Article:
With a nod to the past, Levert Hughes hopes to build a bright future for the Pottstown football program.
Last Friday, the first-year head coach’s approach started paying dividends in the present.
Pottstown exhibited resilience, determination, and play-making ability in a 20-14 win over Harriton – the program’s first win in almost three years – evoking fond memories for a handful of members of the coaching staff.
When Hughes was hired in late April, his first challenge was building the right coaching staff around himself. Football experience and knowledge was important, of course, but a connection to the community was just as significant. So he drew upon his own years of familiarity with the Pottstown community to appoint four assistant coaches who had a hand in Pottstown’s most recent Pioneer Athletic Conference football championship in 2002.
Quarterbacks coach Terrence Shawell was a dual-threat quarterback in 2002, while wide receivers/defensive backs coach Justin Gibbs starred at both of the positions he now coaches. Current offensive coordinator Madison Morton and offensive/defensive line coach Todd Wallace were members of the 2002 coaching staff.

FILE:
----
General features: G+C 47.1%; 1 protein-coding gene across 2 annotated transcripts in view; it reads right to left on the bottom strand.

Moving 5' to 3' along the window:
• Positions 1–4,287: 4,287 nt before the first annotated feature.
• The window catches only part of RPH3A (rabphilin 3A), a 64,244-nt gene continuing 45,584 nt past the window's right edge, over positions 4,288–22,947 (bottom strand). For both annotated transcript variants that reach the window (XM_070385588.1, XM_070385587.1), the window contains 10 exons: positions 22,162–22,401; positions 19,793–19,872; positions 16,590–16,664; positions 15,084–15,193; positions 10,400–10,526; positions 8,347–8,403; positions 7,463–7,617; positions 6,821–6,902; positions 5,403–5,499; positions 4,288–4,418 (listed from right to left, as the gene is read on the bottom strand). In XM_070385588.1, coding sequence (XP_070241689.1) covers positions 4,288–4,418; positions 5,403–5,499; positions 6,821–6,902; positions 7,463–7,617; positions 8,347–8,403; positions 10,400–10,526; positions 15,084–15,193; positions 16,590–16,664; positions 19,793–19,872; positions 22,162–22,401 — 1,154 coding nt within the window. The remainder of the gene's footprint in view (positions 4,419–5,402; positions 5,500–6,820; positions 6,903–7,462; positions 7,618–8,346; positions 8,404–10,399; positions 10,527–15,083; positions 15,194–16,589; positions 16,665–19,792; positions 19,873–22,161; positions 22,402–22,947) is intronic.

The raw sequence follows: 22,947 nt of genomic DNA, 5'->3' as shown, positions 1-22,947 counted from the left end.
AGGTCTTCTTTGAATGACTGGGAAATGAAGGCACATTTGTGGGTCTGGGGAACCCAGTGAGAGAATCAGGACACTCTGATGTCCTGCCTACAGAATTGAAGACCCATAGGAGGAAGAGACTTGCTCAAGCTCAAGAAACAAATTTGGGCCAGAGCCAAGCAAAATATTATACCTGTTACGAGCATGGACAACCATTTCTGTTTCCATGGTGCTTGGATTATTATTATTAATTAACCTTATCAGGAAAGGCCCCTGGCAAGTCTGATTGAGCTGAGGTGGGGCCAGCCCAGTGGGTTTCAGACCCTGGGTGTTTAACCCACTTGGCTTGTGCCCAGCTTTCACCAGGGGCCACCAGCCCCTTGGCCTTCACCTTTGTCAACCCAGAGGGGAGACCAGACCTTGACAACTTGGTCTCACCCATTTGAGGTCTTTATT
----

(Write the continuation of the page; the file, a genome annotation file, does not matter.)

Collectively, they hope to join Hughes in restoring Pottstown football to its storied past.
Friday night the Trojans took the first, and arguably greatest step in that direction, registering their first victory since October 18, 2019. Hughes said the game served as validation for the team’s hard work but stayed true to his mantra of not overemphasizing one result – win or lose.
“Practice, we have our ebbs and flows,” he said. “Some of these kids, they haven’t experienced a win in high school. It can be easy to hang your head, get frustrated because you (haven’t won in so long).
“Now we’re not dealing with that. We got that win, now we can get them into a routine.”
Hughes and the coaching staff use that idea of routine in imparting the life lessons he feels he can teach through the game of football. “Things don’t always work out the way you want,” he said. “But if you stick to it, do things the right way – you develop discipline. That’s why the first thing I told these guys was to show that discipline off the field, in the classroom.”
But after losing nearly their entire 2020 season to the pandemic (0-4) and enduring an 0-10 finish last year, it was important for Pottstown’s players to experience some of the upside of the ebb and flow Hughes preaches. The Trojans did so in the best way possible – persevering when times got tough.